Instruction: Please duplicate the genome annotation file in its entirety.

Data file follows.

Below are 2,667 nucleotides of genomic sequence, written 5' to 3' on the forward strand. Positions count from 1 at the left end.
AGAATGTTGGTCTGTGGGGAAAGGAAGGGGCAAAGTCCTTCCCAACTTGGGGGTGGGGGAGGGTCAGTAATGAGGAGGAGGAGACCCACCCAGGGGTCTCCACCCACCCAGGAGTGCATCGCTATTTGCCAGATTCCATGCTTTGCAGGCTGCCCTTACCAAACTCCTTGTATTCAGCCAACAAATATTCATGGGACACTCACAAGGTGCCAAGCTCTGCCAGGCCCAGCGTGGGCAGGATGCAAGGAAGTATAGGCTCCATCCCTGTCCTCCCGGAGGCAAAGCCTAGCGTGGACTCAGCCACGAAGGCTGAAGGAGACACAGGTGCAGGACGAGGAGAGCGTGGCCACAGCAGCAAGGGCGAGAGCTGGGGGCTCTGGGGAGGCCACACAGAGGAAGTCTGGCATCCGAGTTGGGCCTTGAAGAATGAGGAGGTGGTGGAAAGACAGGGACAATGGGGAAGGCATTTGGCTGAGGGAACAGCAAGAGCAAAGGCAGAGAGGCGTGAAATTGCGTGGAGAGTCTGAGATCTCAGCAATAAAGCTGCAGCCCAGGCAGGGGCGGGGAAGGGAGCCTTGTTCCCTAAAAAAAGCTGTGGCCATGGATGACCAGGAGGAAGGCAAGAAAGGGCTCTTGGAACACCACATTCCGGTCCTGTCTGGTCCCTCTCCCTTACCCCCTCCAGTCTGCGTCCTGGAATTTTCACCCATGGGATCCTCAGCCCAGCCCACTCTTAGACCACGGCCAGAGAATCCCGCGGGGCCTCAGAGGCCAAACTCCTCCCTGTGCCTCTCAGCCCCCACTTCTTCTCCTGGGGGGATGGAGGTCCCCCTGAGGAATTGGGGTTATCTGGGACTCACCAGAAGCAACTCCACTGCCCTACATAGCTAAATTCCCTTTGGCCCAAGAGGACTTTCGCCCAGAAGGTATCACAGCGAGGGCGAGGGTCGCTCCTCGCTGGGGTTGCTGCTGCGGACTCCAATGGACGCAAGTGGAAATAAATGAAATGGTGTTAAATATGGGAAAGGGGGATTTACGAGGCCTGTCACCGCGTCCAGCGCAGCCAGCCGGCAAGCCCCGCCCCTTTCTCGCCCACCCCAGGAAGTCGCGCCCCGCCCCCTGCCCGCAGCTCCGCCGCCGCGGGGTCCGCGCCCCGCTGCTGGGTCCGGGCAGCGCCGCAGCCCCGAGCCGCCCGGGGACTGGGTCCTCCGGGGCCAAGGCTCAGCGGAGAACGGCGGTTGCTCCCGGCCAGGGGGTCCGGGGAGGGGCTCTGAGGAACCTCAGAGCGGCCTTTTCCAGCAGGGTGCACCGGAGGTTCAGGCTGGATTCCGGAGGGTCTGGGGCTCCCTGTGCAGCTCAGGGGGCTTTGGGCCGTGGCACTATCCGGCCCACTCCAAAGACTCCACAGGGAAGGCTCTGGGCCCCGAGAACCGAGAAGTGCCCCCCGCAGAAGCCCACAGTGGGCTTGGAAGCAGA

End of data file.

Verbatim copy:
Below are 2,667 nucleotides of genomic sequence, written 5' to 3' on the forward strand. Positions count from 1 at the left end.
AGAATGTTGGTCTGTGGGGAAAGGAAGGGGCAAAGTCCTTCCCAACTTGGGGGTGGGGGAGGGTCAGTAATGAGGAGGAGGAGACCCACCCAGGGGTCTCCACCCACCCAGGAGTGCATCGCTATTTGCCAGATTCCATGCTTTGCAGGCTGCCCTTACCAAACTCCTTGTATTCAGCCAACAAATATTCATGGGACACTCACAAGGTGCCAAGCTCTGCCAGGCCCAGCGTGGGCAGGATGCAAGGAAGTATAGGCTCCATCCCTGTCCTCCCGGAGGCAAAGCCTAGCGTGGACTCAGCCACGAAGGCTGAAGGAGACACAGGTGCAGGACGAGGAGAGCGTGGCCACAGCAGCAAGGGCGAGAGCTGGGGGCTCTGGGGAGGCCACACAGAGGAAGTCTGGCATCCGAGTTGGGCCTTGAAGAATGAGGAGGTGGTGGAAAGACAGGGACAATGGGGAAGGCATTTGGCTGAGGGAACAGCAAGAGCAAAGGCAGAGAGGCGTGAAATTGCGTGGAGAGTCTGAGATCTCAGCAATAAAGCTGCAGCCCAGGCAGGGGCGGGGAAGGGAGCCTTGTTCCCTAAAAAAAGCTGTGGCCATGGATGACCAGGAGGAAGGCAAGAAAGGGCTCTTGGAACACCACATTCCGGTCCTGTCTGGTCCCTCTCCCTTACCCCCTCCAGTCTGCGTCCTGGAATTTTCACCCATGGGATCCTCAGCCCAGCCCACTCTTAGACCACGGCCAGAGAATCCCGCGGGGCCTCAGAGGCCAAACTCCTCCCTGTGCCTCTCAGCCCCCACTTCTTCTCCTGGGGGGATGGAGGTCCCCCTGAGGAATTGGGGTTATCTGGGACTCACCAGAAGCAACTCCACTGCCCTACATAGCTAAATTCCCTTTGGCCCAAGAGGACTTTCGCCCAGAAGGTATCACAGCGAGGGCGAGGGTCGCTCCTCGCTGGGGTTGCTGCTGCGGACTCCAATGGACGCAAGTGGAAATAAATGAAATGGTGTTAAATATGGGAAAGGGGGATTTACGAGGCCTGTCACCGCGTCCAGCGCAGCCAGCCGGCAAGCCCCGCCCCTTTCTCGCCCACCCCAGGAAGTCGCGCCCCGCCCCCTGCCCGCAGCTCCGCCGCCGCGGGGTCCGCGCCCCGCTGCTGGGTCCGGGCAGCGCCGCAGCCCCGAGCCGCCCGGGGACTGGGTCCTCCGGGGCCAAGGCTCAGCGGAGAACGGCGGTTGCTCCCGGCCAGGGGGTCCGGGGAGGGGCTCTGAGGAACCTCAGAGCGGCCTTTTCCAGCAGGGTGCACCGGAGGTTCAGGCTGGATTCCGGAGGGTCTGGGGCTCCCTGTGCAGCTCAGGGGGCTTTGGGCCGTGGCACTATCCGGCCCACTCCAAAGACTCCACAGGGAAGGCTCTGGGCCCCGAGAACCGAGAAGTGCCCCCCGCAGAAGCCCACAGTGGGCTTGGAAGCAGA